The Black Crowes | Happiness Bastards – New Studio Release Review

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The Black Crowes are back with Happiness Bastards, their collection of all-new, original music for the first time in 15 years. The album features the founders Chris Robinson on vocals and his brother Rich on guitar, along with longtime bassist Sven Pipien. Together with a suitable cache of backing musicians, they serve up 10 piping-hot tracks faithful to that classic Black Crowes vibe and sound. Producer Jay Joyce worked closely with the band to capture their unique brand of spitfire, spirit, and vigor, and it most certainly paid off.

After a strong run in the 1990s, the three albums by the Black Crowes in the 2000s were a mixed bag of hit and miss. With Happiness Bastards, they’ve clearly returned to form with ragged rockers like “Bedside Manners” and “Rats And Clowns” to kick the record off. Once you survive the initial blast, slip on “Cross Your Fingers,” a soulful, funky firestarter that’ll have you salivating at the crunchy turnarounds before the final stretch. “Wanting And Waiting,” the album’s boisterous first single released at the beginning of the year, shuts down any and all misgivings about the Crowes’ ability to deliver a punchy and catchy hip-shaker around Chris Robinson’s tongue-in-cheeky lyrics at this stage in their storied career. Slicing through the groove, it’s as if they’ve merely taken up from where they left off. But there’s also an extra ounce of grit and determination, as if to say they’re nowhere near ready to retire.

Since their reunion in 2020, the Robison brothers have embraced their audience, as well as themselves, in a much more meaningful and mature manner than most keen observers ever thought possible. Outstanding solo ventures aside, Happiness Bastards revives the passion and musical chemistry that always drove the two brothers to their greatest achievements. This record proves they need each other more than they realized. Plus, there’s a sense of willingness to step out of their comfort zone, as evidenced on their collaboration with country singer and starlet Lainey Wilson, whose silky vocals line and brush the melodies on “Wilted Rose.”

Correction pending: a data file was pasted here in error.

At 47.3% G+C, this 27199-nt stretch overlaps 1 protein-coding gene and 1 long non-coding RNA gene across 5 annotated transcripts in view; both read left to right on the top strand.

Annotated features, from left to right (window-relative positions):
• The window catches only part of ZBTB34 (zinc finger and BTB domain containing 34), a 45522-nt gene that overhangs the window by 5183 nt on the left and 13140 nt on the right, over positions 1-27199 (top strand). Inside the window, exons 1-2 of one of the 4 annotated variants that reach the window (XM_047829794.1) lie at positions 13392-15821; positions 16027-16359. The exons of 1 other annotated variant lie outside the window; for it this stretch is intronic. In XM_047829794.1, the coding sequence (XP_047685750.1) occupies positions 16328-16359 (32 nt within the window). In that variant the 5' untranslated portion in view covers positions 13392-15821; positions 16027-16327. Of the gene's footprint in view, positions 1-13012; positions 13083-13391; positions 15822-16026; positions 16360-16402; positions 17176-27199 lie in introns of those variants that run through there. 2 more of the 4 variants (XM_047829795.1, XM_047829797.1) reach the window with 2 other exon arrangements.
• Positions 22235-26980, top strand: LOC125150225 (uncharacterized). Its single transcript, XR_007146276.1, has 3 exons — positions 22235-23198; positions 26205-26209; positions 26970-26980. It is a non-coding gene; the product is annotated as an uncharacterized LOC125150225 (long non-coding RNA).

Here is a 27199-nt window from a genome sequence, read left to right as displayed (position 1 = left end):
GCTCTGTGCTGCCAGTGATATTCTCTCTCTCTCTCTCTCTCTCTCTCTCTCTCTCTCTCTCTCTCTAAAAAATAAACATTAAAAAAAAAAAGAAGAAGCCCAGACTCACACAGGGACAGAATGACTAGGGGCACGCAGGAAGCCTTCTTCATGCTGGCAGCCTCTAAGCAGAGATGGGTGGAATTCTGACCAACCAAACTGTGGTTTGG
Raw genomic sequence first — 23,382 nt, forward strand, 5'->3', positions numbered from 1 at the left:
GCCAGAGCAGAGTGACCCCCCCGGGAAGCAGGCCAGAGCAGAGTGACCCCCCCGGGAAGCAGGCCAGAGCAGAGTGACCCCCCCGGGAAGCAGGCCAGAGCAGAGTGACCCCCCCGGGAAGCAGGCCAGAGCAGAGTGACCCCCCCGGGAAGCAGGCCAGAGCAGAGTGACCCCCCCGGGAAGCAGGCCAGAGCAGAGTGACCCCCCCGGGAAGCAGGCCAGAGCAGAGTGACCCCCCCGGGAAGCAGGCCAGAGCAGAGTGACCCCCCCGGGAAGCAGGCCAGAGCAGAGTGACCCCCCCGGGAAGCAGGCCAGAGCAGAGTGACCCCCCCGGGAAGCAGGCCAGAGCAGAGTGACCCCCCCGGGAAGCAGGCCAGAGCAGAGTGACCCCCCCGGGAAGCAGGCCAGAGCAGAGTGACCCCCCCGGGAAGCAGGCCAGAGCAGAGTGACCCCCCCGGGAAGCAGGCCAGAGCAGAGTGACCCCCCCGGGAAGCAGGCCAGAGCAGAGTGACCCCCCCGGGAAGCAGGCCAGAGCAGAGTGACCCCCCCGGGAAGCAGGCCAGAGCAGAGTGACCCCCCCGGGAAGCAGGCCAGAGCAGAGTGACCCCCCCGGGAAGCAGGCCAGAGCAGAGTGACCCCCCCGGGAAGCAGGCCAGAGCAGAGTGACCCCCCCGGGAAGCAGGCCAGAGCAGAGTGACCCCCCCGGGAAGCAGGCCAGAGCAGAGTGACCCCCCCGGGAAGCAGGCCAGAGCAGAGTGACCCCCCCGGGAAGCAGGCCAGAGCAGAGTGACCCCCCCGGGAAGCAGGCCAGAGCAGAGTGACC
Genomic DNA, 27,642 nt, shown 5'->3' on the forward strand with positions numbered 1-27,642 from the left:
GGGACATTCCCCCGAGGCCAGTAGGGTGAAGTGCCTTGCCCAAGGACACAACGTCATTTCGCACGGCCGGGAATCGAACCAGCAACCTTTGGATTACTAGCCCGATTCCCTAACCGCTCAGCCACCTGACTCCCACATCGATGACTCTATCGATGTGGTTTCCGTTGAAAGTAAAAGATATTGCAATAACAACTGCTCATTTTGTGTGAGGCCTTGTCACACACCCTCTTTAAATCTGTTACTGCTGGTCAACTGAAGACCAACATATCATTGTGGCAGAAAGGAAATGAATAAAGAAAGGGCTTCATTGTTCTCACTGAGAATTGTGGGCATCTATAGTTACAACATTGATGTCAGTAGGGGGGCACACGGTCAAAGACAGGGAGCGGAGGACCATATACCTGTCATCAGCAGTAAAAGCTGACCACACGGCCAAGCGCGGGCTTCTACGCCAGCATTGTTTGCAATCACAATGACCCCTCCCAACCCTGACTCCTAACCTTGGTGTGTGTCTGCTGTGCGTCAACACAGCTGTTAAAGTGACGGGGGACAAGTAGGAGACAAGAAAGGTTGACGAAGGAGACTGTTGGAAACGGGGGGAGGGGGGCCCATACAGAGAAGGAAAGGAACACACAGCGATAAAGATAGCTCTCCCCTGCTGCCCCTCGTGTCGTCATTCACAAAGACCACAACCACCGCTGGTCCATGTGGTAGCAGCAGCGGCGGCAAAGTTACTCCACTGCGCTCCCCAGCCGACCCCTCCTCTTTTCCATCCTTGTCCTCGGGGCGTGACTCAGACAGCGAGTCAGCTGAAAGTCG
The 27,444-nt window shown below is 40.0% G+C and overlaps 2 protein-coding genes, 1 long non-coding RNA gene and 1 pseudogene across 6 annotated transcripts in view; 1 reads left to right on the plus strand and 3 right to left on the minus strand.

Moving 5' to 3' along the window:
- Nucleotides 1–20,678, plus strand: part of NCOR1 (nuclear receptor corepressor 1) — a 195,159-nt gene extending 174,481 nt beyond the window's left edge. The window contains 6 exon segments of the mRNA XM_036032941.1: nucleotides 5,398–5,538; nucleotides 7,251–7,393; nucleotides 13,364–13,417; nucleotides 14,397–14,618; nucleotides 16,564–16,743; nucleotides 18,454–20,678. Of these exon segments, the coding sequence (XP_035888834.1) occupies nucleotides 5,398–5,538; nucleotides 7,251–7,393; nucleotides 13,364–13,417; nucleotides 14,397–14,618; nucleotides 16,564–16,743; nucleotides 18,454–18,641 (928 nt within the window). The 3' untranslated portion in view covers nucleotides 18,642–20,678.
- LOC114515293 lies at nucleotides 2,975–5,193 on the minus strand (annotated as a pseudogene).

And just when you catch your breath, gutsy numbers like “Dirt Cold Sun” and “Follow The Moon” knock you back on your ass. In between, the bluesy brassiness of “Bleed It Dry” lays out a honky-tonk rattle that leaves your ears sizzling. Robert Johnson would be impressed. Out of nowhere, “Flesh Wound” bounces into the airwaves with the kind of spunkiness and joy you wouldn’t expect to hear from the Black Crowes. Never predictable, yet heavy on the sauce you’ve come to expect and desire — that’s about where Happiness Bastards lands.

As a finale, “Kindred Friend” hums into view as if Neil Young were out for a jog with the Stray Gators and they all happened to stumble into the studio where the Crowes were laying the song down. Listening to that lazy slide work rub up against Chris Robinson’s incalculable voice and harmonica toots, you can’t help but think these guys have another half-dozen albums or so in them before they call it a day. Safe to say, there’s a strong second wind (and a lot of cooperation) in play to keep the Black Crowes rocking well into their golden years. Who knows — maybe that bird on their windowsill has a second life after all.

~ Shawn Perry

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